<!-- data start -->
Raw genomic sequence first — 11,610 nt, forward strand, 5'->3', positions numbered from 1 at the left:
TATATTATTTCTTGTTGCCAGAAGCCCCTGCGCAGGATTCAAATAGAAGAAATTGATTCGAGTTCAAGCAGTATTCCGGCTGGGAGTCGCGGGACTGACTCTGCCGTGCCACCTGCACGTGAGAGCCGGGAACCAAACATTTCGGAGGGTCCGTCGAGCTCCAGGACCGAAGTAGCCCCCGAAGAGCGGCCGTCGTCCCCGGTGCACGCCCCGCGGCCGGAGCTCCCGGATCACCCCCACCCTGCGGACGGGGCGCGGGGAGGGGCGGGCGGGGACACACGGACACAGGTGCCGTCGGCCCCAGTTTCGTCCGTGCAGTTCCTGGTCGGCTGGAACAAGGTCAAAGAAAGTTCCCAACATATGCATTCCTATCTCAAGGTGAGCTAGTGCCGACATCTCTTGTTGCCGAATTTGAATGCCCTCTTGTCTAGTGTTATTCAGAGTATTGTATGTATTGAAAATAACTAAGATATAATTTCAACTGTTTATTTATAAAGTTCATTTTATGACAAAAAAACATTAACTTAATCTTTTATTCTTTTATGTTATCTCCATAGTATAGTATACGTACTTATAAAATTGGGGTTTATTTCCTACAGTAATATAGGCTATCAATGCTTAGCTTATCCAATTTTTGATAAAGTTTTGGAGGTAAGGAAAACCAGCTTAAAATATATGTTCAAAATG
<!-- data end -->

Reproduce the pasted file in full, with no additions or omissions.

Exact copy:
Raw genomic sequence first — 11,610 nt, forward strand, 5'->3', positions numbered from 1 at the left:
TATATTATTTCTTGTTGCCAGAAGCCCCTGCGCAGGATTCAAATAGAAGAAATTGATTCGAGTTCAAGCAGTATTCCGGCTGGGAGTCGCGGGACTGACTCTGCCGTGCCACCTGCACGTGAGAGCCGGGAACCAAACATTTCGGAGGGTCCGTCGAGCTCCAGGACCGAAGTAGCCCCCGAAGAGCGGCCGTCGTCCCCGGTGCACGCCCCGCGGCCGGAGCTCCCGGATCACCCCCACCCTGCGGACGGGGCGCGGGGAGGGGCGGGCGGGGACACACGGACACAGGTGCCGTCGGCCCCAGTTTCGTCCGTGCAGTTCCTGGTCGGCTGGAACAAGGTCAAAGAAAGTTCCCAACATATGCATTCCTATCTCAAGGTGAGCTAGTGCCGACATCTCTTGTTGCCGAATTTGAATGCCCTCTTGTCTAGTGTTATTCAGAGTATTGTATGTATTGAAAATAACTAAGATATAATTTCAACTGTTTATTTATAAAGTTCATTTTATGACAAAAAAACATTAACTTAATCTTTTATTCTTTTATGTTATCTCCATAGTATAGTATACGTACTTATAAAATTGGGGTTTATTTCCTACAGTAATATAGGCTATCAATGCTTAGCTTATCCAATTTTTGATAAAGTTTTGGAGGTAAGGAAAACCAGCTTAAAATATATGTTCAAAATG